Jerome Powell believes high inflation is temporary – how are interest rates affected?

Federal Reserve Chair Jerome Powell says rising inflation is temporary. Here’s what that means for interest rates.  (iStock)

Federal Reserve Chair Jerome Powell said in his testimony to Congress on July 15 that rising inflation is temporary, amid growing concerns that the economy is overheating.

“Inflation has increased notably and will likely remain elevated in coming months before moderating. Inflation is being temporarily boosted by base effects, as the sharp pandemic-related price declines from last spring drop out of the 12-month calculation,” Powell said. “In addition, strong demand in sectors where production bottlenecks or other supply constraints have limited production has led to especially rapid price increases for some goods and services, which should partially reverse as the effects of the bottlenecks unwind.

“Prices for services that were hard hit by the pandemic have also jumped in recent months as demand for these services has surged with the reopening of the economy,” he continued.

With the view that inflation is temporary, the Federal Reserve could keep the federal funds rate low for now, which in turn would keep interest rates low. If you’re interested in taking out a personal loan, now could be a good time since interest rates are at all-time lows. Visit Credible to explore your personal loan options.

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How does inflation affect interest rates?

The inflation rate indirectly affects interest rates through monetary policy set forth by the Federal Reserve through its Federal Open Markets Committee (FOMC) meetings. The Federal Reserve seeks to keep interest rates at a level that will sustain inflation at 2%. If inflation gets too high, the Fed will raise interest rates in order to spur economic activities, such as lending or spending. 

Currently, consumer prices are rising at an annual inflation rate of 5.4%, according to the June Consumer Price Index (CPI) from the U.S. Bureau of Labor Statistics (BLS). Common causes of inflation include price pressures from an increase in demand, supply shortages and in this case, a rapid recovery from the COVID-19 pandemic.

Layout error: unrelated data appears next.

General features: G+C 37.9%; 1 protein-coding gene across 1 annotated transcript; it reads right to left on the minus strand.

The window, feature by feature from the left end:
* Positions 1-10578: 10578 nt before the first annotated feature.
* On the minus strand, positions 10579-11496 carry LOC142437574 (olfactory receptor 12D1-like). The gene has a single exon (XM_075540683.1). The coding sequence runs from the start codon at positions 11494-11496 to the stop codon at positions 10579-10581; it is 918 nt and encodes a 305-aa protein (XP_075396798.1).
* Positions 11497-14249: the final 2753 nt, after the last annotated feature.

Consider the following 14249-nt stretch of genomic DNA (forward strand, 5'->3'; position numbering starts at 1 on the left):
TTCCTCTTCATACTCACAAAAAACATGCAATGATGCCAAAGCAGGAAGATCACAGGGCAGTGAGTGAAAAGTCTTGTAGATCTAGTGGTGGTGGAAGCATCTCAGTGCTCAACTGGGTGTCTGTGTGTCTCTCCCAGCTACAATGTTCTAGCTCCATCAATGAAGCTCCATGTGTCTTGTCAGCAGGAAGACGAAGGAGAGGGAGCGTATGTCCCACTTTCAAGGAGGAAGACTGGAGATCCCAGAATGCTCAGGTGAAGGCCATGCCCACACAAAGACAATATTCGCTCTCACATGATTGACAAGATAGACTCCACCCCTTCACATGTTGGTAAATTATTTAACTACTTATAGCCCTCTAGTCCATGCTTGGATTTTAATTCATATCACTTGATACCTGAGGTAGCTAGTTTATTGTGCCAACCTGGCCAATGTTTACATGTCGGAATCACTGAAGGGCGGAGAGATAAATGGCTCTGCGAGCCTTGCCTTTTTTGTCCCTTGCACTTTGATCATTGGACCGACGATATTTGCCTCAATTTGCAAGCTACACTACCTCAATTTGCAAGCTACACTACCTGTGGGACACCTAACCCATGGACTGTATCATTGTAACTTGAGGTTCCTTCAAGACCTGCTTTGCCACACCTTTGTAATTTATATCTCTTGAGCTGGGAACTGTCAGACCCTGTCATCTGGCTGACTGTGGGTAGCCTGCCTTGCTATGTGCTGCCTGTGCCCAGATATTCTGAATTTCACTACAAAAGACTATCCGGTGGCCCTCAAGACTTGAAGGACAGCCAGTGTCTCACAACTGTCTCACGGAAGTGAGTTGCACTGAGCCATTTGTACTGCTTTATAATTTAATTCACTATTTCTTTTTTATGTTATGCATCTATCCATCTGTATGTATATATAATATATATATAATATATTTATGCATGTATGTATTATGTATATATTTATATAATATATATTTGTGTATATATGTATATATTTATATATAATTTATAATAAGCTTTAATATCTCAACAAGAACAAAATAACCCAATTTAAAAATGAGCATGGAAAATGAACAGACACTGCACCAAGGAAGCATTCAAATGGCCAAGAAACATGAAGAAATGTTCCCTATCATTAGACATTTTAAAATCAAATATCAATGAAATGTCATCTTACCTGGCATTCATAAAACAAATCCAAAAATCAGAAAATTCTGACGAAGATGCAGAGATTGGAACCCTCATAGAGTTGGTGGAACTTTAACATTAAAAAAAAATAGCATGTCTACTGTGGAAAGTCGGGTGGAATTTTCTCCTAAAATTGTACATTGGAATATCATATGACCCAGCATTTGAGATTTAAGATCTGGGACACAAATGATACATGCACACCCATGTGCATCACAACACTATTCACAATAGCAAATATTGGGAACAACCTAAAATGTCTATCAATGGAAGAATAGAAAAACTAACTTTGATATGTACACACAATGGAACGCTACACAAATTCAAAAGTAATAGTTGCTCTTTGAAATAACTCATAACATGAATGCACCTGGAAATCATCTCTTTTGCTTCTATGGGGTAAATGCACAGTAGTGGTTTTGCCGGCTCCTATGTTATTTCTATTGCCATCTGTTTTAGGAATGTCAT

While prices rise well above the 2% level the Fed looks for, Powell explained that the FOMC is more focused on long-term inflation and how this increase plays out over a longer period of time rather than current inflation data levels. 

“To avoid sustained periods of unusually low or high inflation, the Federal Open Market Committee’s (FOMC) monetary policy framework seeks longer-term inflation expectations that are well anchored at 2%, the Committee’s longer-run inflation objective,” Powell said. “Measures of longer-term inflation expectations have moved up from their pandemic lows and are in a range that is broadly consistent with the FOMC’s longer-run inflation goal.”

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Powell explained that the Fed wants to see inflation above 2% for some time before it will raise interest rates. 

With rates at all-time lows, consumers have more time to take advantage of the low rate environment and save money. Private student loan borrowers, for example, can save significantly on their monthly payments by refinancing. Visit Credible to compare multiple lenders at once and find the one that best fits you. 

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Is now a good time to refinance?

Interest rates are low, and despite rising inflation, the Federal Reserve plans on keeping them that way. But as economic growth improves, raising interest rates will become necessary. Economists and even some Fed presidents are currently predicting that an interest rate hike could be necessary as early as next year. And mortgage interest rates could go up sooner —  Fannie Mae forecasted the 30-year fixed-rate mortgage will increase to 3.1% by the end of this year. 

Besides today’s low rates, mortgage refinances can also benefit from the Biden administration’s removal of the adverse market refinance fee. With this fee gone, it makes it even more beneficial for homeowners to refinance their mortgage since they could save about $1,400 in fees. 

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With interest rates at all-time lows, Americans could save money on new loans or by refinancing their current ones. If you’re interested in refinancing your mortgage but have questions, visit Credible to talk to a home loan expert and see how much you could save on your monthly payments. 

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Have a finance-related question, but don’t know who to ask? Email The Credible Money Expert at moneyexpert@credible.com and your question might be answered by Credible in our Money Expert column.

View more information: https://www.foxbusiness.com/personal-finance/jerome-powell-fed-chair-high-inflation-interest-rates

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